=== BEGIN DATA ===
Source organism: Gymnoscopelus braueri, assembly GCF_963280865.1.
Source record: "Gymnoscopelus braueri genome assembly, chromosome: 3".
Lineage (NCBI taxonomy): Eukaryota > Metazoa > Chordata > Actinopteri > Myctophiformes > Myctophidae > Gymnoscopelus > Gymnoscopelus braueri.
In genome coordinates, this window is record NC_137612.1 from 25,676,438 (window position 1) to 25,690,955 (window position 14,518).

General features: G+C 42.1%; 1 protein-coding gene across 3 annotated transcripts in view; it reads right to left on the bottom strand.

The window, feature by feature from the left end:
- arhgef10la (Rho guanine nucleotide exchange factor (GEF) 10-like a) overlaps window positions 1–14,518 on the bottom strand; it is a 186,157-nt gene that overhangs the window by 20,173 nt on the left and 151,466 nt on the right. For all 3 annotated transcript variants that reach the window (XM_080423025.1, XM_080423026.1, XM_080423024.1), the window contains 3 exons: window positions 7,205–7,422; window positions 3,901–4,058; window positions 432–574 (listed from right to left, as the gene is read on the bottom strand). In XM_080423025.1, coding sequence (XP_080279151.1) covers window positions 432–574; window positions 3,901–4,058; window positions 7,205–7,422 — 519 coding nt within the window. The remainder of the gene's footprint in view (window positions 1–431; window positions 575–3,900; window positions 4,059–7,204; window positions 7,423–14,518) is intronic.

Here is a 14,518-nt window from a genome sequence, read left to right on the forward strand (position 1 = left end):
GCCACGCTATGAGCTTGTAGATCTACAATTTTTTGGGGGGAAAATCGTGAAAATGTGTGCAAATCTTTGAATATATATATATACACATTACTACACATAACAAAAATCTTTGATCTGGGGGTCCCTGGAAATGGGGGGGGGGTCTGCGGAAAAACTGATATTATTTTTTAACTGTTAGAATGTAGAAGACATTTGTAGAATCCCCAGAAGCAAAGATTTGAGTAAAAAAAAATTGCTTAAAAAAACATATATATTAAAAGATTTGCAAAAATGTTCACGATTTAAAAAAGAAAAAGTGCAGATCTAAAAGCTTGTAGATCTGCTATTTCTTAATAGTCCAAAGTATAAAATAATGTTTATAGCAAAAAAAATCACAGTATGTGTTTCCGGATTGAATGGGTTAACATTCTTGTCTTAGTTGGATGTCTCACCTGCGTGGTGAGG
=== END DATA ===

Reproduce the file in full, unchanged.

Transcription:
Source organism: Gymnoscopelus braueri, assembly GCF_963280865.1.
Source record: "Gymnoscopelus braueri genome assembly, chromosome: 3".
Lineage (NCBI taxonomy): Eukaryota > Metazoa > Chordata > Actinopteri > Myctophiformes > Myctophidae > Gymnoscopelus > Gymnoscopelus braueri.
In genome coordinates, this window is record NC_137612.1 from 25,676,438 (window position 1) to 25,690,955 (window position 14,518).

General features: G+C 42.1%; 1 protein-coding gene across 3 annotated transcripts in view; it reads right to left on the bottom strand.

The window, feature by feature from the left end:
- arhgef10la (Rho guanine nucleotide exchange factor (GEF) 10-like a) overlaps window positions 1–14,518 on the bottom strand; it is a 186,157-nt gene that overhangs the window by 20,173 nt on the left and 151,466 nt on the right. For all 3 annotated transcript variants that reach the window (XM_080423025.1, XM_080423026.1, XM_080423024.1), the window contains 3 exons: window positions 7,205–7,422; window positions 3,901–4,058; window positions 432–574 (listed from right to left, as the gene is read on the bottom strand). In XM_080423025.1, coding sequence (XP_080279151.1) covers window positions 432–574; window positions 3,901–4,058; window positions 7,205–7,422 — 519 coding nt within the window. The remainder of the gene's footprint in view (window positions 1–431; window positions 575–3,900; window positions 4,059–7,204; window positions 7,423–14,518) is intronic.

Here is a 14,518-nt window from a genome sequence, read left to right on the forward strand (position 1 = left end):
GCCACGCTATGAGCTTGTAGATCTACAATTTTTTGGGGGGAAAATCGTGAAAATGTGTGCAAATCTTTGAATATATATATATACACATTACTACACATAACAAAAATCTTTGATCTGGGGGTCCCTGGAAATGGGGGGGGGGTCTGCGGAAAAACTGATATTATTTTTTAACTGTTAGAATGTAGAAGACATTTGTAGAATCCCCAGAAGCAAAGATTTGAGTAAAAAAAAATTGCTTAAAAAAACATATATATTAAAAGATTTGCAAAAATGTTCACGATTTAAAAAAGAAAAAGTGCAGATCTAAAAGCTTGTAGATCTGCTATTTCTTAATAGTCCAAAGTATAAAATAATGTTTATAGCAAAAAAAATCACAGTATGTGTTTCCGGATTGAATGGGTTAACATTCTTGTCTTAGTTGGATGTCTCACCTGCGTGGTGAGG